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U.S. Solicitor General Weighs in on Patent Troll Case, Urging SCOTUS to Grant Certiorari

The U.S. Solicitor General’s office has weighed in on a closely-watched patent case —  Limelight v. Akamai  –  and its brief could spell trouble for patent trolls.  The Solicitor General’s office very wisely and prudently urged the Supreme Court to grant certiorari in the matter, and restore some sanity to the Federal Circuit majority’s questionable ruling on “methods” patent litigation.  ATRA agrees – the Supreme Court should take the case and carefully consider the Solicitor General’s brief, which aims to calm the already troubled waters of patent law.

Last August, a 6-5 en banc ruling in the Federal Circuit Court of Appeals greatly increased liability for companies using steps within patented multi-step “methods” by aggregating all users of steps in a “method” – regardless of legal control between users – and finding the companies to be in breach of the entire patented “method.” The holding completely erased decades of clear, settled law and opened the floodgates to new lawsuit filings from patent trolls against actual productive companies.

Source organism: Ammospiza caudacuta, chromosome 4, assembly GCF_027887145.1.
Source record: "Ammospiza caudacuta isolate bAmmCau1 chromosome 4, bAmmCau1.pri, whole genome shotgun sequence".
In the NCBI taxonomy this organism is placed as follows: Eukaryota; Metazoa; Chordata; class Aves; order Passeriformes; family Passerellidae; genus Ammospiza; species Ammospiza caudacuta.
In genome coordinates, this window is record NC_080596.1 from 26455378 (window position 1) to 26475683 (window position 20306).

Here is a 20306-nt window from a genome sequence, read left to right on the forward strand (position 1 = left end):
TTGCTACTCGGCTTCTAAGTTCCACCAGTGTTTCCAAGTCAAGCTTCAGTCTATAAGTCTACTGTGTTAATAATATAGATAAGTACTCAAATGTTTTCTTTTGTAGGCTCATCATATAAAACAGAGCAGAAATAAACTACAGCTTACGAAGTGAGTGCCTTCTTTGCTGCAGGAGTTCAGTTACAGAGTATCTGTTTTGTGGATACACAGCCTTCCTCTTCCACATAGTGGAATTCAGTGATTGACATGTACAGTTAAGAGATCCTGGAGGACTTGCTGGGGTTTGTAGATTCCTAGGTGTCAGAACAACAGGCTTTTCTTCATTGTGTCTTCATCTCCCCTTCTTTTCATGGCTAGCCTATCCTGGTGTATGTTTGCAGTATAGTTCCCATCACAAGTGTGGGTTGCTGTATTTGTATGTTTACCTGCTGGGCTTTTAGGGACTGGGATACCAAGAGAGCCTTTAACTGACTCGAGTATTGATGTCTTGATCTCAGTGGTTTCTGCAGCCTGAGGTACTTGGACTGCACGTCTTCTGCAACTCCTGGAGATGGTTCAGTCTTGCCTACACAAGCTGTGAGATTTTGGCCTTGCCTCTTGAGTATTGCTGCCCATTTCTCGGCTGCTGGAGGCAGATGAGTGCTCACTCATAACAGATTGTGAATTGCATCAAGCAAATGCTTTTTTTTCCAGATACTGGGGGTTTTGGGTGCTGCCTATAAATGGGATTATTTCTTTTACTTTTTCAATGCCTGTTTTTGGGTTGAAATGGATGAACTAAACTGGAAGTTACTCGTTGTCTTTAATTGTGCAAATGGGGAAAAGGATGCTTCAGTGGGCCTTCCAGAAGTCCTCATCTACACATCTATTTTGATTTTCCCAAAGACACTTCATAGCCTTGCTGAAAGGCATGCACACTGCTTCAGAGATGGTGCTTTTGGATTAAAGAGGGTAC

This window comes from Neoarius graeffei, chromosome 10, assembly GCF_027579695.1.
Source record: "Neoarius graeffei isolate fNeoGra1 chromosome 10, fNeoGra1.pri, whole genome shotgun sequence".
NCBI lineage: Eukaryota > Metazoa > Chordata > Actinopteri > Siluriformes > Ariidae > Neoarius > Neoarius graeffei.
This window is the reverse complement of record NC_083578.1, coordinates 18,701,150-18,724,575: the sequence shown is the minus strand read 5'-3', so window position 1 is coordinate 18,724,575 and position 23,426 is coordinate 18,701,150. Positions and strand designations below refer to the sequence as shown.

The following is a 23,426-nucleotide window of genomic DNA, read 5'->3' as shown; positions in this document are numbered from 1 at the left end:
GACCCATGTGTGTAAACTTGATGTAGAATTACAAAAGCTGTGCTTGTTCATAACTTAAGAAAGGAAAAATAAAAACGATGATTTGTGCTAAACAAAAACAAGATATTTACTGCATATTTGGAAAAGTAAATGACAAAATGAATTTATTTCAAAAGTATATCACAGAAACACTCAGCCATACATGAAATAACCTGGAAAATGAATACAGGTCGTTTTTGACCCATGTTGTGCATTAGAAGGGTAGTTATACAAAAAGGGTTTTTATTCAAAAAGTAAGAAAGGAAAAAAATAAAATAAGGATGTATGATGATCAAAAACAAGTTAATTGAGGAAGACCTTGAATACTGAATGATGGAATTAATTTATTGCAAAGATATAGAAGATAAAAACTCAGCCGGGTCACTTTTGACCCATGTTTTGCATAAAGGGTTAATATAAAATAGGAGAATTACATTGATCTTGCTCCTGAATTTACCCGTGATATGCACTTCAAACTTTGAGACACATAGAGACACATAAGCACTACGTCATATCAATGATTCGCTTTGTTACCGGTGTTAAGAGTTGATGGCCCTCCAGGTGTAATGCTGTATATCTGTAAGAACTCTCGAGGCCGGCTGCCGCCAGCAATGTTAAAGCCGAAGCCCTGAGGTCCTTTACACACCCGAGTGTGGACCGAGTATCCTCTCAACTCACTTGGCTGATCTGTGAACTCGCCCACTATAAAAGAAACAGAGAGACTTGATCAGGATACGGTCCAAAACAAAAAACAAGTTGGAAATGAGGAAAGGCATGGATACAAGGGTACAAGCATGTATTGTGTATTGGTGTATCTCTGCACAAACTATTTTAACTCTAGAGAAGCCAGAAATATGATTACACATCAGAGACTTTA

The Constitutional marching order for our patent system is “to promote the Progress of Science and useful Arts.” Such a holding could hardly be deemed “progress” or “useful” – unless you’re a patent troll.

For additional background on the case, see our December 9th post  on the case.

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